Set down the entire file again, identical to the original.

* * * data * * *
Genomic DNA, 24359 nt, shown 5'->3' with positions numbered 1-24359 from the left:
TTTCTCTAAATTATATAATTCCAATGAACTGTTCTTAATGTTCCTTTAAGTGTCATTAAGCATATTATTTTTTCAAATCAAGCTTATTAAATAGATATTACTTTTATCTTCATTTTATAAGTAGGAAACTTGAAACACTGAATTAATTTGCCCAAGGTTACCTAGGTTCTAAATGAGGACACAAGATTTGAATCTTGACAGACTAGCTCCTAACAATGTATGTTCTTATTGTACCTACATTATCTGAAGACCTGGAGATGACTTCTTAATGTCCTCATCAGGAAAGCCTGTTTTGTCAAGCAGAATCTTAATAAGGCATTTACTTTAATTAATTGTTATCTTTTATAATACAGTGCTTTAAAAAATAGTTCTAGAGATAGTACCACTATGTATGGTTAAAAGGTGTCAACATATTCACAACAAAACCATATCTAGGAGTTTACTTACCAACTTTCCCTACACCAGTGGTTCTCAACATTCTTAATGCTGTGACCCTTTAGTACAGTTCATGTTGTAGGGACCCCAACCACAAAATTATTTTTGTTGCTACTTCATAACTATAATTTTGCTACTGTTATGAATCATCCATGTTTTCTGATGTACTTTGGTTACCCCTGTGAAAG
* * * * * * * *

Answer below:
Genomic DNA, 24359 nt, shown 5'->3' with positions numbered 1-24359 from the left:
TTTCTCTAAATTATATAATTCCAATGAACTGTTCTTAATGTTCCTTTAAGTGTCATTAAGCATATTATTTTTTCAAATCAAGCTTATTAAATAGATATTACTTTTATCTTCATTTTATAAGTAGGAAACTTGAAACACTGAATTAATTTGCCCAAGGTTACCTAGGTTCTAAATGAGGACACAAGATTTGAATCTTGACAGACTAGCTCCTAACAATGTATGTTCTTATTGTACCTACATTATCTGAAGACCTGGAGATGACTTCTTAATGTCCTCATCAGGAAAGCCTGTTTTGTCAAGCAGAATCTTAATAAGGCATTTACTTTAATTAATTGTTATCTTTTATAATACAGTGCTTTAAAAAATAGTTCTAGAGATAGTACCACTATGTATGGTTAAAAGGTGTCAACATATTCACAACAAAACCATATCTAGGAGTTTACTTACCAACTTTCCCTACACCAGTGGTTCTCAACATTCTTAATGCTGTGACCCTTTAGTACAGTTCATGTTGTAGGGACCCCAACCACAAAATTATTTTTGTTGCTACTTCATAACTATAATTTTGCTACTGTTATGAATCATCCATGTTTTCTGATGTACTTTGGTTACCCCTGTGAAAG